By David Dawson
INDIANAPOLIS (Reuters) - Indiana U.S. Senator Richard Lugar, a six-term incumbent and a leading voice on foreign policy in Congress, trails his Tea Party-backed challenger by double-digits ahead of Tuesday's Republican primary, a poll showed on Friday.
Indiana Treasurer Richard Mourdock, who draws support from the conservative Tea Party movement, leads Lugar by 10 percentage points for the May 8 primary contest, the Howey/Depauw Indiana Battleground Poll showed.
If defeated, Lugar, the senior Republican on the Senate Foreign Relations Committee and a leading voice on stemming the spread of nuclear weapons, would be first Senate incumbent to lose his seat this election year.
The poll conducted this week showed Mourdock with 48 percent support among likely Republican primary voters compared to Lugar's 38 percent. This was a sharp swing from a poll taken in late March by the same group in which Lugar led 42 percent to 35 percent.
"It certainly looks as if the momentum has shifted toward Richard Mourdock," Republican pollster Christine Matthews wrote of the poll she conducted with Democratic pollster Fred Yang, political analyst Brian Howey, and Depauw University.
The winner of the May 8 primary faces Democratic U.S. Representative Joe Donnelly in November general election.
Polls have shown Lugar easily beating Donnelly but a tight race if Mourdock is the Republican nominee.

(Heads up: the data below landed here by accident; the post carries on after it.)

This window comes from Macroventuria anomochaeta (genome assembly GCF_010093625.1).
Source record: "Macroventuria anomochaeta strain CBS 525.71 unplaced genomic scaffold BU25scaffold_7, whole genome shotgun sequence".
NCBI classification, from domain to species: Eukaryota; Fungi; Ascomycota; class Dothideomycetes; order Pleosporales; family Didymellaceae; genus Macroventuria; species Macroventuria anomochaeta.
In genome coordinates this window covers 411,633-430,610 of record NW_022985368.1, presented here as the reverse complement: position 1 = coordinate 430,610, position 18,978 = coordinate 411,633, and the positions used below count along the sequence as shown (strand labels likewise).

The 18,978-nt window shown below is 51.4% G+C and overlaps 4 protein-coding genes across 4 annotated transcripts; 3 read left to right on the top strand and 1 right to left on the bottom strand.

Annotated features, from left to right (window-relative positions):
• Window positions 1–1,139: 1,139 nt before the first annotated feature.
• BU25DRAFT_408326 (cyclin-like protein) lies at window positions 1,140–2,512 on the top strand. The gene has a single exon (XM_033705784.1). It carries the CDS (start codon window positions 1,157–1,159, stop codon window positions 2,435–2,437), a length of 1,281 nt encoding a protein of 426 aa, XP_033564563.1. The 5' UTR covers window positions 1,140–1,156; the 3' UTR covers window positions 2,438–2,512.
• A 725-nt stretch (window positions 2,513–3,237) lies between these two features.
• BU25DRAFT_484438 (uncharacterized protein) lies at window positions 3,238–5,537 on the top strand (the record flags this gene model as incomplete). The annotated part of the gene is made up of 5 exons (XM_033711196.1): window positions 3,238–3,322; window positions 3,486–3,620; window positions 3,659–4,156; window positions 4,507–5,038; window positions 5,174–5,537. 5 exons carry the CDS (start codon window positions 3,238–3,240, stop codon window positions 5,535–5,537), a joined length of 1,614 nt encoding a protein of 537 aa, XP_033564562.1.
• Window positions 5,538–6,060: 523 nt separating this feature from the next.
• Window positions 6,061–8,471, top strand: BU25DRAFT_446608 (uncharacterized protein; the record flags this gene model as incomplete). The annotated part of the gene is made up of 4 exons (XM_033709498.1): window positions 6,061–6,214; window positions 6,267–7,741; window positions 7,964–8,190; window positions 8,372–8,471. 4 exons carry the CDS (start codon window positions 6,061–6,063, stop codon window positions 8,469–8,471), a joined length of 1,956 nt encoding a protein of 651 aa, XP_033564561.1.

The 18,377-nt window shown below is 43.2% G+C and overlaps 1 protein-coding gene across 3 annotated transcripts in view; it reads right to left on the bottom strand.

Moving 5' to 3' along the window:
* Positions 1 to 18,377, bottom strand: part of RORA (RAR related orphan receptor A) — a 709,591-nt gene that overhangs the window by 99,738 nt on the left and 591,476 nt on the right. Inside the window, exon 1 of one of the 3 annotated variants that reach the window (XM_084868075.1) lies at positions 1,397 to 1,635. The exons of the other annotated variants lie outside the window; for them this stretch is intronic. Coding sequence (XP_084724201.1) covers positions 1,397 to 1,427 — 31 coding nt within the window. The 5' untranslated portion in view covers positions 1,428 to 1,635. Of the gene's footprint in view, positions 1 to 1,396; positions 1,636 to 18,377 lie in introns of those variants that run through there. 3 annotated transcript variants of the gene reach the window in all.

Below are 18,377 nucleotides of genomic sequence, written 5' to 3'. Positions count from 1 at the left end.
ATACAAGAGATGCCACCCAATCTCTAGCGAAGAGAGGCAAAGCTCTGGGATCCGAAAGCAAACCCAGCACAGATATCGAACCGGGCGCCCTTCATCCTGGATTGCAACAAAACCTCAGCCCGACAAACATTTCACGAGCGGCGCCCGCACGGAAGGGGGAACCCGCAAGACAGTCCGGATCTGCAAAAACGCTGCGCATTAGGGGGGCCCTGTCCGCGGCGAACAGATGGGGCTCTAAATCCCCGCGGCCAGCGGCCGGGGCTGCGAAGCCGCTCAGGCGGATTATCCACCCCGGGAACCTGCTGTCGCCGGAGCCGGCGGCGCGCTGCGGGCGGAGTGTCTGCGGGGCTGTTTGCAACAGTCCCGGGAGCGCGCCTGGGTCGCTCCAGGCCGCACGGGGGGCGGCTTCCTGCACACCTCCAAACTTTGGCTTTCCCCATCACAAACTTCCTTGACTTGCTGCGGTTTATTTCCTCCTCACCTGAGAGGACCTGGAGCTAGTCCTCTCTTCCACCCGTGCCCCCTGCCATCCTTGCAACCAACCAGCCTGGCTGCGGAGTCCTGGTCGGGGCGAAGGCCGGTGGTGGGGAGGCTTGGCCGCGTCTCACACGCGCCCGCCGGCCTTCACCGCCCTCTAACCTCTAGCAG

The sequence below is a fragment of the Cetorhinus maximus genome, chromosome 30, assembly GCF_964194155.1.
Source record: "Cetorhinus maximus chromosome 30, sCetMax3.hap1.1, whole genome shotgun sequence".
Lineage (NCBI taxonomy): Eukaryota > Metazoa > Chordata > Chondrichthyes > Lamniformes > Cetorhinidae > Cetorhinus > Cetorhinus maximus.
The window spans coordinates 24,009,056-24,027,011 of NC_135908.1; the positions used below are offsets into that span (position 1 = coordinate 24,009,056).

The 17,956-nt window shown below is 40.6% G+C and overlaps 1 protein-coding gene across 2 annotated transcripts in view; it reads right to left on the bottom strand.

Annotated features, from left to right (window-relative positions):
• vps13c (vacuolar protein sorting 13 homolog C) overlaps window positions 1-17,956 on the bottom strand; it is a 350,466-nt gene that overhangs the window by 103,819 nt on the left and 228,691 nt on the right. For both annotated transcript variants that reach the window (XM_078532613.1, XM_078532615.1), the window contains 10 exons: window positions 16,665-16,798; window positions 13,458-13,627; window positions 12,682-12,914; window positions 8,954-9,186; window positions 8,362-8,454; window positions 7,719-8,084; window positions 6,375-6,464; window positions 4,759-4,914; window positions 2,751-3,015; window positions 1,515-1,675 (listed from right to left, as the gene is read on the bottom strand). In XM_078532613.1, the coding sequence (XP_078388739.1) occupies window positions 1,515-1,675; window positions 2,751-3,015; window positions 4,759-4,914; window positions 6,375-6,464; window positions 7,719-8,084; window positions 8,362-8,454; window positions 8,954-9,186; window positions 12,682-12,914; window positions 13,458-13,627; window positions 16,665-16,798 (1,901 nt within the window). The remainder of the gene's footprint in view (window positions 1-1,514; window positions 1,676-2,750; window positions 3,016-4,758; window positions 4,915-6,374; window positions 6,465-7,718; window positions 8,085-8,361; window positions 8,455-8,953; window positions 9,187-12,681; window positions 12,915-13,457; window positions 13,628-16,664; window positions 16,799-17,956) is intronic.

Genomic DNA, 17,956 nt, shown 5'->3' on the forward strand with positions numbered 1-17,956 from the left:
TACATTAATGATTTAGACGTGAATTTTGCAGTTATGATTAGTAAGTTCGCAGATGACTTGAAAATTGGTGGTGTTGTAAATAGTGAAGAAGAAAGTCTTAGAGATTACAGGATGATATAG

Democrats now hold a 53 to 47 advantage in the Senate and a Lugar defeat in the primary would bolster Democrats' chances of retaining control of the chamber.
Lugar, 80, has received high-profile endorsements from Indiana Governor Mitch Daniels and Senate colleague John McCain, the 2008 Republican presidential nominee.
Mourdock, 60, has garnered support from Tea Party favorite Sarah Palin, McCain's vice presidential nominee.
Indiana conservatives have accused Lugar of losing touch with the state. He was embarrassed earlier this year when officials in an Indiana county ruled that he and his wife did not meet residency requirements to vote there.
Conservative critics also say Lugar is too moderate for the state. They attacked him for voting to raise the U.S. debt limit, favoring the 2008 bank bailouts, and supporting President Barack Obama's Supreme Court appointees.
They describe Lugar as Obama's favorite Republican. McCain did a radio spot in which he touted Lugar's conservative credentials and branded the charge that Obama and Lugar were close as "ridiculous."
The poll of 700 likely Republican primary voters was conducted on April 30 and May 1, and had a margin of error of plus or minus 3.7 percentage points.
(Editing by Andrew Stern, Greg McCune and Eric Beech)